The mood in the Copper Market appears “guarded” these days as traders take notice of rising global inventories and expectations for mine supply to increase this year.
Three-months copper on the London Metal Exchange hit a low of $7,331.25 per metric ton last week, its weakest level since August. A number of analysts have said they look for a short-term bounce – and as of Tuesday’s settlement copper has upticked nearly $300 from its recent low – yet few if any are looking for a return to the $10,000 area from 2011.
Most observers said they look for any rallies to be limited before more weakness occurs. Yet, nobody is looking for a collapse to the $3,000 region that was hit in the aftermath of the 2008 financial crisis, either.
A number of major investment banks and other firms have issued updated forecasts in recent days in conjunction with a major conference occurring in Chile, the world’s largest copper producer, and the start of a new quarter.
“It is still early in the week, but the mood here at the CESCO conference seems to be somewhat guarded with regard to copper prices,” said Edward Meir, commodities consultant with INTL FCStone. “A majority of the people we have talked to say that we could move somewhat lower over the course of the year, although no one is calling for a substantial decline despite the fact that copper is one of the few metals running well ahead of its cost of production (variously estimated to between $4,000-$5,000/ton). Others are expecting a pick-up in Chinese demand over the second quarter and there seems to be some evidence to support this given a recent uptick in spot orders, but the impact on pricing remains unclear.”
For some time now, the market has known of large inventories of copper in bonded Chinese warehouses. In addition, inventories in warehouses affiliated with the world’s major exchanges are up sharply. As of the end of last week, the combined totals from the London Metal Exchange, Shanghai Futures Exchange and Comex division of the New York Mercantile Exchange stood at 892,084 tons, a jump of 51% from 588,881 at the end of last year, said John Gross, an independent metals-industry consultant. His data show the combined totals for LME and Comex were the most since 2003.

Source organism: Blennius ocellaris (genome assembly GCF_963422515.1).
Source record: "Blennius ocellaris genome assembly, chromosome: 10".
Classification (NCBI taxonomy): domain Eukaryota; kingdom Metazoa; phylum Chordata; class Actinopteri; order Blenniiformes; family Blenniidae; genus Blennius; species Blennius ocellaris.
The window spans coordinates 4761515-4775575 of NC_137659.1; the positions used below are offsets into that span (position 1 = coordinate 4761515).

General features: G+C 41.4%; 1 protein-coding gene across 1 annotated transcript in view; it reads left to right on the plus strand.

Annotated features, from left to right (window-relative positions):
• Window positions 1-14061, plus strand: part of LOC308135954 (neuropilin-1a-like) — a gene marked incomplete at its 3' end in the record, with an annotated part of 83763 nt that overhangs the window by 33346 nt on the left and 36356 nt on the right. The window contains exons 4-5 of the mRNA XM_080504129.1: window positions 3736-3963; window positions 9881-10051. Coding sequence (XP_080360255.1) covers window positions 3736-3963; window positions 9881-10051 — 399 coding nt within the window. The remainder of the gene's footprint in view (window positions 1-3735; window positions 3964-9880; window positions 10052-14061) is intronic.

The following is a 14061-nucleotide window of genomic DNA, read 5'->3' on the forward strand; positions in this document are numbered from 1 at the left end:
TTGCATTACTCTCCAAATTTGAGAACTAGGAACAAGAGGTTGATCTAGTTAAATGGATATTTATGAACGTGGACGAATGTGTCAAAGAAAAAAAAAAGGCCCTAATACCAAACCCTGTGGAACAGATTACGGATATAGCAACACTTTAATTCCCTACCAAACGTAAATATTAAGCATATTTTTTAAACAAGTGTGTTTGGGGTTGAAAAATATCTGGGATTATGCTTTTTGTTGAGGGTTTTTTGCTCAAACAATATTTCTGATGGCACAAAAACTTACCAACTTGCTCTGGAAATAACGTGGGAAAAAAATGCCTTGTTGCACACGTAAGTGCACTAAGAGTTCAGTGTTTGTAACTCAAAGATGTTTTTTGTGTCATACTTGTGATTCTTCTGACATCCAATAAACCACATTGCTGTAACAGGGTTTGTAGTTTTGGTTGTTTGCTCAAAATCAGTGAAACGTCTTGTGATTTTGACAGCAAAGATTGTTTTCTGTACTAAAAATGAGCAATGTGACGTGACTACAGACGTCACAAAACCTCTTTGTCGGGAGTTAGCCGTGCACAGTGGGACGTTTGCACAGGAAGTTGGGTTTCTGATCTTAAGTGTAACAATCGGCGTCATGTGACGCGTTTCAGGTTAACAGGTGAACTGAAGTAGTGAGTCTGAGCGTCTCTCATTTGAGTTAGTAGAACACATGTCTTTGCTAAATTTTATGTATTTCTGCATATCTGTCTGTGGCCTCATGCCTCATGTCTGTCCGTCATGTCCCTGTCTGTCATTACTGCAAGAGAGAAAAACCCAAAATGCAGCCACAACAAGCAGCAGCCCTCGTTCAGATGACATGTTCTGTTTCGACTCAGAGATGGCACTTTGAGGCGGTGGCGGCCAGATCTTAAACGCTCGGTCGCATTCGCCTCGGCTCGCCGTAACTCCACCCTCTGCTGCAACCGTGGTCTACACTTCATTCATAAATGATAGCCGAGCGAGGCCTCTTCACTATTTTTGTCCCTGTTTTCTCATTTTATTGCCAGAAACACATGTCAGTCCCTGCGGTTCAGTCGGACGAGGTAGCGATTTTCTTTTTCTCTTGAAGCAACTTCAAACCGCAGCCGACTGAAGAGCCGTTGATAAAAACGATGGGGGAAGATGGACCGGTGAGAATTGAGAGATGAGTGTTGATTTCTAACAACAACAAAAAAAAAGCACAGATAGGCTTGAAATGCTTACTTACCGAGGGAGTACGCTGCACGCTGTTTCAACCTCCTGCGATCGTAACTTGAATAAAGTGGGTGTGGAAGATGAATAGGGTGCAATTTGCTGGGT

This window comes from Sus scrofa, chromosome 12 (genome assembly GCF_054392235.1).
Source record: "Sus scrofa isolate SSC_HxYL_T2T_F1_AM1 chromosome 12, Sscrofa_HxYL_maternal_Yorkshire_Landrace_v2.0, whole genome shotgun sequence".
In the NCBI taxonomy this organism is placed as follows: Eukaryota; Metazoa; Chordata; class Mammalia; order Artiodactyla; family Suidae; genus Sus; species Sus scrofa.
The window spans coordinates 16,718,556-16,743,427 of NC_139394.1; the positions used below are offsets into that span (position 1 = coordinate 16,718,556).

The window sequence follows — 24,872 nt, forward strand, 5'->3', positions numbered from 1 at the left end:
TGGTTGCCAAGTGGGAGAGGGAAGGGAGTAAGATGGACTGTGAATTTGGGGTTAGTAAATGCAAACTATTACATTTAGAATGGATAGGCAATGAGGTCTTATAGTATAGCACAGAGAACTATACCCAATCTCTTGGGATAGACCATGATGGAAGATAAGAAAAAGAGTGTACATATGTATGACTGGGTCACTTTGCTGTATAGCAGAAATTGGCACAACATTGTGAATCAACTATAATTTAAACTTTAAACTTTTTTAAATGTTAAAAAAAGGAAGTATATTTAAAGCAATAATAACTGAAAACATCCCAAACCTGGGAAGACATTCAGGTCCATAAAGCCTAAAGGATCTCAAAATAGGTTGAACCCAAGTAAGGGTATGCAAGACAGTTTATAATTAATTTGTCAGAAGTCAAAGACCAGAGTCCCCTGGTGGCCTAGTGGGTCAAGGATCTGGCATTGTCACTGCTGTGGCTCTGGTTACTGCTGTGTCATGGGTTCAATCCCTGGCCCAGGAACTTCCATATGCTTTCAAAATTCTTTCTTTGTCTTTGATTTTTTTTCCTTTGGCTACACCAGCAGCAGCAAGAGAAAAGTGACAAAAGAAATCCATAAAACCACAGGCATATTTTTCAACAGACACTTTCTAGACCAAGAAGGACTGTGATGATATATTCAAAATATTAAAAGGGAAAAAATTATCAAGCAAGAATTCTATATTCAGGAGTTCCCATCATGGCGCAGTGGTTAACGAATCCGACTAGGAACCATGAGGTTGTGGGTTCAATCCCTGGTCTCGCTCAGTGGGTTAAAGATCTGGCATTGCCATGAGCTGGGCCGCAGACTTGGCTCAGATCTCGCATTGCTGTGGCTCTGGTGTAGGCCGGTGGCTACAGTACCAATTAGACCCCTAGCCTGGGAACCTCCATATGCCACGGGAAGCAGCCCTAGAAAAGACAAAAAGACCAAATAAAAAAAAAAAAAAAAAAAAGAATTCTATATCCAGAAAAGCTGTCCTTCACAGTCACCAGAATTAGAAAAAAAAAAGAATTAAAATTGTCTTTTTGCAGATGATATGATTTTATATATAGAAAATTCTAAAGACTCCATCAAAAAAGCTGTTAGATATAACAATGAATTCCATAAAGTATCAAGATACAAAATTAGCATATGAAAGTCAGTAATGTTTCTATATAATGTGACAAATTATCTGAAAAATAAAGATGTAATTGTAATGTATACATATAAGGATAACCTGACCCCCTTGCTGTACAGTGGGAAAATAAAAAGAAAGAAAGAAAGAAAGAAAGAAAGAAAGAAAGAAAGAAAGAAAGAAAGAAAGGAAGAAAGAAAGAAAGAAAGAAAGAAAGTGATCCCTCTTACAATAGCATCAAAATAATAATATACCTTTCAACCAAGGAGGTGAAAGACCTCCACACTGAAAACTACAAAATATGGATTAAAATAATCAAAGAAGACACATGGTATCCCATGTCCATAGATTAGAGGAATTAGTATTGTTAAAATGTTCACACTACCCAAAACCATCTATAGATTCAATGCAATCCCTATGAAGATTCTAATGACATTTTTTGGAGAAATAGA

Catherine Virga, director of research with CPM Group, attributed some of the stock rises in exchange warehouses to “attractive incentives” from certain warehouse operators to solicit storage. Also, she and Gross cited increased global supplies above demand, requiring storage.
“The high prices over the last several years have certainly encouraged new production coming on stream,” Gross said. “The market generated a surplus in the latter part of 2012. We see excess metal going into inventories and that has been weighing on the price.”
Virga said 53% of the 2012 increase in global growth of refined copper supplies occurred in the fourth quarter. By contrast, only 10% of the 2012 demand growth occurred in the fourth quarter.
Gross also cited “less-than-robust” economic growth in many parts of the world as a factor contributing to rising inventories.
Gross said copper technically has looked weaker over the last couple months. Also, he said, the metal put in a series of lower significant highs since its all-time peak in February 2011.
“Having said that, the market is severely oversold and we could see a technical correction (upward) occur at any time here,” Gross said, speaking before the $180 rise that occurred Tuesday.
Virga said the build in copper inventories is showing signs of slowing. Further, LME canceled warrants – seen as a sign that some metal is about ready to leave warehouses – rose sharply in the last couple of weeks. “I don’t expect inventories to continue to rise rapidly,” she said.
For one thing, analysts said, demand tends to be seasonally strongest during the earlier part of the year into spring. This is when much buying occurs ahead of the summer construction season in the Northern Hemisphere. Also, the first quarter tends to be the weakest for growth in mine supply, Virga said.